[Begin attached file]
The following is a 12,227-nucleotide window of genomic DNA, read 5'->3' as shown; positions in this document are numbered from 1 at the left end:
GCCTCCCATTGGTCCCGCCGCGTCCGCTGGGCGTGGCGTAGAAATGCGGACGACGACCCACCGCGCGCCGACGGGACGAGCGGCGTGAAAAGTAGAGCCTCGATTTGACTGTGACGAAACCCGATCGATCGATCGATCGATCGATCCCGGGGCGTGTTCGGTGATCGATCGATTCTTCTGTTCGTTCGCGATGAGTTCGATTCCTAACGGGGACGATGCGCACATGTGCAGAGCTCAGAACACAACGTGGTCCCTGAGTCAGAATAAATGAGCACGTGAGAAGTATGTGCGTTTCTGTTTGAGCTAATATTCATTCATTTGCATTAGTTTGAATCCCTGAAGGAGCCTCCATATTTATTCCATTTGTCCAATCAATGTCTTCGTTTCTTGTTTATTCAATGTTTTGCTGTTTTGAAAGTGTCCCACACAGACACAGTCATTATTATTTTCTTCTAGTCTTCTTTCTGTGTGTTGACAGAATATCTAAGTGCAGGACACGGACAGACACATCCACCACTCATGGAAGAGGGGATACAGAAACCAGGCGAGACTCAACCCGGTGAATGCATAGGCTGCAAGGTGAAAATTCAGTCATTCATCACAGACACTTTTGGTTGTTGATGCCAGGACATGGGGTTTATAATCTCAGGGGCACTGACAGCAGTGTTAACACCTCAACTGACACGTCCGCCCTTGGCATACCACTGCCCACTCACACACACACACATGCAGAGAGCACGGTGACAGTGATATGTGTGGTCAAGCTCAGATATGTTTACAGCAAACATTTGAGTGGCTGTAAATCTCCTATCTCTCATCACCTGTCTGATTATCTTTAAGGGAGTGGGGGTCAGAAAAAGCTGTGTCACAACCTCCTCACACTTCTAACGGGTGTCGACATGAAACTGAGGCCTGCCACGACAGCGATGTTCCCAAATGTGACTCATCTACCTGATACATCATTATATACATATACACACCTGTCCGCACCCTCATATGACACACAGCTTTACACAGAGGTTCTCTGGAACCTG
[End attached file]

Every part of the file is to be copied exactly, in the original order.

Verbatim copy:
The following is a 12,227-nucleotide window of genomic DNA, read 5'->3' as shown; positions in this document are numbered from 1 at the left end:
GCCTCCCATTGGTCCCGCCGCGTCCGCTGGGCGTGGCGTAGAAATGCGGACGACGACCCACCGCGCGCCGACGGGACGAGCGGCGTGAAAAGTAGAGCCTCGATTTGACTGTGACGAAACCCGATCGATCGATCGATCGATCGATCCCGGGGCGTGTTCGGTGATCGATCGATTCTTCTGTTCGTTCGCGATGAGTTCGATTCCTAACGGGGACGATGCGCACATGTGCAGAGCTCAGAACACAACGTGGTCCCTGAGTCAGAATAAATGAGCACGTGAGAAGTATGTGCGTTTCTGTTTGAGCTAATATTCATTCATTTGCATTAGTTTGAATCCCTGAAGGAGCCTCCATATTTATTCCATTTGTCCAATCAATGTCTTCGTTTCTTGTTTATTCAATGTTTTGCTGTTTTGAAAGTGTCCCACACAGACACAGTCATTATTATTTTCTTCTAGTCTTCTTTCTGTGTGTTGACAGAATATCTAAGTGCAGGACACGGACAGACACATCCACCACTCATGGAAGAGGGGATACAGAAACCAGGCGAGACTCAACCCGGTGAATGCATAGGCTGCAAGGTGAAAATTCAGTCATTCATCACAGACACTTTTGGTTGTTGATGCCAGGACATGGGGTTTATAATCTCAGGGGCACTGACAGCAGTGTTAACACCTCAACTGACACGTCCGCCCTTGGCATACCACTGCCCACTCACACACACACACATGCAGAGAGCACGGTGACAGTGATATGTGTGGTCAAGCTCAGATATGTTTACAGCAAACATTTGAGTGGCTGTAAATCTCCTATCTCTCATCACCTGTCTGATTATCTTTAAGGGAGTGGGGGTCAGAAAAAGCTGTGTCACAACCTCCTCACACTTCTAACGGGTGTCGACATGAAACTGAGGCCTGCCACGACAGCGATGTTCCCAAATGTGACTCATCTACCTGATACATCATTATATACATATACACACCTGTCCGCACCCTCATATGACACACAGCTTTACACAGAGGTTCTCTGGAACCTG